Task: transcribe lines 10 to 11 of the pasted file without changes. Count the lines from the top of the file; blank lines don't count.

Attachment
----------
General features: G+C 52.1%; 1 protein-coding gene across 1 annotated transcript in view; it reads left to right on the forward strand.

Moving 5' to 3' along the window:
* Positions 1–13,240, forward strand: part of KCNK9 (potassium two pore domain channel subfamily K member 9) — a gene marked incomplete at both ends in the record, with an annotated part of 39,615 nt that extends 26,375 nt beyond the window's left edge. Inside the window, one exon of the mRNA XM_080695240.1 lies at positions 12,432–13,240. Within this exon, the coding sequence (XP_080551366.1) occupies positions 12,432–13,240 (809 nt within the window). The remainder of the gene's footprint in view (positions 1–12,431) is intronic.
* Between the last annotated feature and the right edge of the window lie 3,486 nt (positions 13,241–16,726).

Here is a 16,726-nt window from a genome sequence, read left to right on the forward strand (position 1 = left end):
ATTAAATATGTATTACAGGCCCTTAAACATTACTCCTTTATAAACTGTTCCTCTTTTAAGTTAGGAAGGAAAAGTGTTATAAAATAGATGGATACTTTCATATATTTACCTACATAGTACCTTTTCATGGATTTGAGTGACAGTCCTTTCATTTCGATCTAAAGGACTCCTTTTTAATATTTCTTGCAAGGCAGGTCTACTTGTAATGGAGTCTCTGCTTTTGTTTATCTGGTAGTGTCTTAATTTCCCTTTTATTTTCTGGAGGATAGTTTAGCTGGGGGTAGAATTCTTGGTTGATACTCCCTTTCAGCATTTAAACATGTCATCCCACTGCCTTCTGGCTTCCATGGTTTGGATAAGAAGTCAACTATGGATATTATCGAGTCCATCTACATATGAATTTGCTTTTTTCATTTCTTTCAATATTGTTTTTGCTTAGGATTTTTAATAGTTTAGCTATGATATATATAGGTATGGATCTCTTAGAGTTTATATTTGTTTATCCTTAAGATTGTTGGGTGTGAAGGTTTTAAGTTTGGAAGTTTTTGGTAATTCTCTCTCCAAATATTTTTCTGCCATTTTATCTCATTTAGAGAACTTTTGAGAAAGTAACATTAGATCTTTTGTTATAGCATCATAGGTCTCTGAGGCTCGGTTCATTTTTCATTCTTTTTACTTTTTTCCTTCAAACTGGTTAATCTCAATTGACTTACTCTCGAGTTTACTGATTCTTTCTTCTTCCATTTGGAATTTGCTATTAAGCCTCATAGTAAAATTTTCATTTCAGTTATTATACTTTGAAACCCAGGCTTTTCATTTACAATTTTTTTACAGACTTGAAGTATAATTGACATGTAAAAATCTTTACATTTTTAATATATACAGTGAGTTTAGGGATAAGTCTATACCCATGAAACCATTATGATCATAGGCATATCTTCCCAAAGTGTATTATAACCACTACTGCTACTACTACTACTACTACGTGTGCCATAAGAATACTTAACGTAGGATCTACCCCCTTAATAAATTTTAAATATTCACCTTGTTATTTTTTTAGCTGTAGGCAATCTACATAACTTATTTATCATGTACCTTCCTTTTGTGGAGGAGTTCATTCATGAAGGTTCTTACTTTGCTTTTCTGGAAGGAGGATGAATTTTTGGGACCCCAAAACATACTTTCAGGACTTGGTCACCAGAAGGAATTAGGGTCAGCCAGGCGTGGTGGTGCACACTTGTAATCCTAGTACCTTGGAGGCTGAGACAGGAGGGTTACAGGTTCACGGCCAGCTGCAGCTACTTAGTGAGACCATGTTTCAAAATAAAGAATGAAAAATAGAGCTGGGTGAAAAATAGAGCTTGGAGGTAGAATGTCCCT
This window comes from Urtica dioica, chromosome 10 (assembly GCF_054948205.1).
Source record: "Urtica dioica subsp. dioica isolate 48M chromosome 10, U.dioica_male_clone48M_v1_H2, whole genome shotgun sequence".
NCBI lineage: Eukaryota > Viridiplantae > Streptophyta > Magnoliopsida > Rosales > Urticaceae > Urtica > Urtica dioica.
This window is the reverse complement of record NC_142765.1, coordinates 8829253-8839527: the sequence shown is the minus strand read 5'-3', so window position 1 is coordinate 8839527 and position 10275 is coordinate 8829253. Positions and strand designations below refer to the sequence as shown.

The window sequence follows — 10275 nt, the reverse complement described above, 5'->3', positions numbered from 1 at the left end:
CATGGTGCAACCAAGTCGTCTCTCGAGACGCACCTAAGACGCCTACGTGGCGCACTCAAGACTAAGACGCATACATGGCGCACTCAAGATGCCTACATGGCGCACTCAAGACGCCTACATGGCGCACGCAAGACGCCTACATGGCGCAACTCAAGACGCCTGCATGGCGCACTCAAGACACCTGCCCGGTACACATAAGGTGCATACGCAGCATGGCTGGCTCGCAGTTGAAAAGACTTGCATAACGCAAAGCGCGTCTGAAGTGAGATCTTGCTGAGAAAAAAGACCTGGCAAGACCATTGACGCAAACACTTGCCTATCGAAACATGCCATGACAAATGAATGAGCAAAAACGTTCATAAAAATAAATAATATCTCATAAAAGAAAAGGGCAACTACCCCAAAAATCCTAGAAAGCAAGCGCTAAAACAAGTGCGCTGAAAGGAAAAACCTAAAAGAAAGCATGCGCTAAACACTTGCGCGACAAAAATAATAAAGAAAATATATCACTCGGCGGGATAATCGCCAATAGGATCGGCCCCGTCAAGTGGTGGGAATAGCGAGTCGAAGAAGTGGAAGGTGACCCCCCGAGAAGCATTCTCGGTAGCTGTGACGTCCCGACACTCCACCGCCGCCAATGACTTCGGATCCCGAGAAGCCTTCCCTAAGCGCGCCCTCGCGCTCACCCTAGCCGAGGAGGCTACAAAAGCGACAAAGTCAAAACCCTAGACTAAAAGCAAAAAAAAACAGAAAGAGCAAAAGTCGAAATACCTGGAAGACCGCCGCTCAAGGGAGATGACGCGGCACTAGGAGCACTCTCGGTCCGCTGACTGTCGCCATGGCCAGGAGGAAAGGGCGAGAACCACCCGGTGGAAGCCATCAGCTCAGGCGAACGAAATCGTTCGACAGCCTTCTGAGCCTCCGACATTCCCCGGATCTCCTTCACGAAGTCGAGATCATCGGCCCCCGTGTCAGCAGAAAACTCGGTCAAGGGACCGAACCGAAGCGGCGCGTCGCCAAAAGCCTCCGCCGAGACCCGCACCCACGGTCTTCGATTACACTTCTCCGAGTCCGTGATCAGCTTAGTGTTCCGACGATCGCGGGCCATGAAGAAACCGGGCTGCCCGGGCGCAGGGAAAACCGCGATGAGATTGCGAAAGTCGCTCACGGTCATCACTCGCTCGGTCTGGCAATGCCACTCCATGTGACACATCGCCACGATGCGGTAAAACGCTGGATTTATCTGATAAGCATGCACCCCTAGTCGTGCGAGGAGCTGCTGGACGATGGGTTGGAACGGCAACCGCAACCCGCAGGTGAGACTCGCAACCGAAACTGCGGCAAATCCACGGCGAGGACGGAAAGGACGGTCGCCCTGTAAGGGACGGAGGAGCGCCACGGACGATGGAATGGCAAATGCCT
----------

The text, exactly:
This window is the reverse complement of record NC_142765.1, coordinates 8829253-8839527: the sequence shown is the minus strand read 5'-3', so window position 1 is coordinate 8839527 and position 10275 is coordinate 8829253. Positions and strand designations below refer to the sequence as shown.

The window sequence follows — 10275 nt, the reverse complement described above, 5'->3', positions numbered from 1 at the left end: